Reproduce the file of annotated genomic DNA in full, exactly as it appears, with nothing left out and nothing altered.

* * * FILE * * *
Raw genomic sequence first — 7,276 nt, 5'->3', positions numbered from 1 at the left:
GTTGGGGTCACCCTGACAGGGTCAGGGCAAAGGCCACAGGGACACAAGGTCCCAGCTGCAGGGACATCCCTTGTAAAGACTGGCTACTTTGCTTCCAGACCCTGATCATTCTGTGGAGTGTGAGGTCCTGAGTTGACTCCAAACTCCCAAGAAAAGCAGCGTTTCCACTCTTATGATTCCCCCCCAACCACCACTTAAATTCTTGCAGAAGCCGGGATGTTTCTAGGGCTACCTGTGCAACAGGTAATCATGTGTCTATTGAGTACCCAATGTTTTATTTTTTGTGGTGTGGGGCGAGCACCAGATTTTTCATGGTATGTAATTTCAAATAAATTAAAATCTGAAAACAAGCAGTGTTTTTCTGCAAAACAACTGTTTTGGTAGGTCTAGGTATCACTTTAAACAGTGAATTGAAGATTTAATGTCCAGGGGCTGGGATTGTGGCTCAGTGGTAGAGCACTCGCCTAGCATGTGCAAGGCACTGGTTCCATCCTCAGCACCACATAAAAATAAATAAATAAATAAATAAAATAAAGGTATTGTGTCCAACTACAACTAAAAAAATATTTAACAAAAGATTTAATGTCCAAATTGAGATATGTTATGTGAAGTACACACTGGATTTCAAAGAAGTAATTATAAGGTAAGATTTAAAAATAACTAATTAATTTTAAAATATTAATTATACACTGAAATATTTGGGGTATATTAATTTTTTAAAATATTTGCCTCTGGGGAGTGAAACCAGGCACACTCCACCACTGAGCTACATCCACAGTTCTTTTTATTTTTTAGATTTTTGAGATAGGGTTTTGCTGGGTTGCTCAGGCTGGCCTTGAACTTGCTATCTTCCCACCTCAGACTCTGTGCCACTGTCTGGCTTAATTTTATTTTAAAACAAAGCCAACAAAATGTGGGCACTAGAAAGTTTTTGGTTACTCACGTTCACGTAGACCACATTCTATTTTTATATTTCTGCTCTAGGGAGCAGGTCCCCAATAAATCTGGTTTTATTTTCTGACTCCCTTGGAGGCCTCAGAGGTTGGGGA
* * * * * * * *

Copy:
Raw genomic sequence first — 7,276 nt, 5'->3', positions numbered from 1 at the left:
GTTGGGGTCACCCTGACAGGGTCAGGGCAAAGGCCACAGGGACACAAGGTCCCAGCTGCAGGGACATCCCTTGTAAAGACTGGCTACTTTGCTTCCAGACCCTGATCATTCTGTGGAGTGTGAGGTCCTGAGTTGACTCCAAACTCCCAAGAAAAGCAGCGTTTCCACTCTTATGATTCCCCCCCAACCACCACTTAAATTCTTGCAGAAGCCGGGATGTTTCTAGGGCTACCTGTGCAACAGGTAATCATGTGTCTATTGAGTACCCAATGTTTTATTTTTTGTGGTGTGGGGCGAGCACCAGATTTTTCATGGTATGTAATTTCAAATAAATTAAAATCTGAAAACAAGCAGTGTTTTTCTGCAAAACAACTGTTTTGGTAGGTCTAGGTATCACTTTAAACAGTGAATTGAAGATTTAATGTCCAGGGGCTGGGATTGTGGCTCAGTGGTAGAGCACTCGCCTAGCATGTGCAAGGCACTGGTTCCATCCTCAGCACCACATAAAAATAAATAAATAAATAAATAAAATAAAGGTATTGTGTCCAACTACAACTAAAAAAATATTTAACAAAAGATTTAATGTCCAAATTGAGATATGTTATGTGAAGTACACACTGGATTTCAAAGAAGTAATTATAAGGTAAGATTTAAAAATAACTAATTAATTTTAAAATATTAATTATACACTGAAATATTTGGGGTATATTAATTTTTTAAAATATTTGCCTCTGGGGAGTGAAACCAGGCACACTCCACCACTGAGCTACATCCACAGTTCTTTTTATTTTTTAGATTTTTGAGATAGGGTTTTGCTGGGTTGCTCAGGCTGGCCTTGAACTTGCTATCTTCCCACCTCAGACTCTGTGCCACTGTCTGGCTTAATTTTATTTTAAAACAAAGCCAACAAAATGTGGGCACTAGAAAGTTTTTGGTTACTCACGTTCACGTAGACCACATTCTATTTTTATATTTCTGCTCTAGGGAGCAGGTCCCCAATAAATCTGGTTTTATTTTCTGACTCCCTTGGAGGCCTCAGAGGTTGGGGA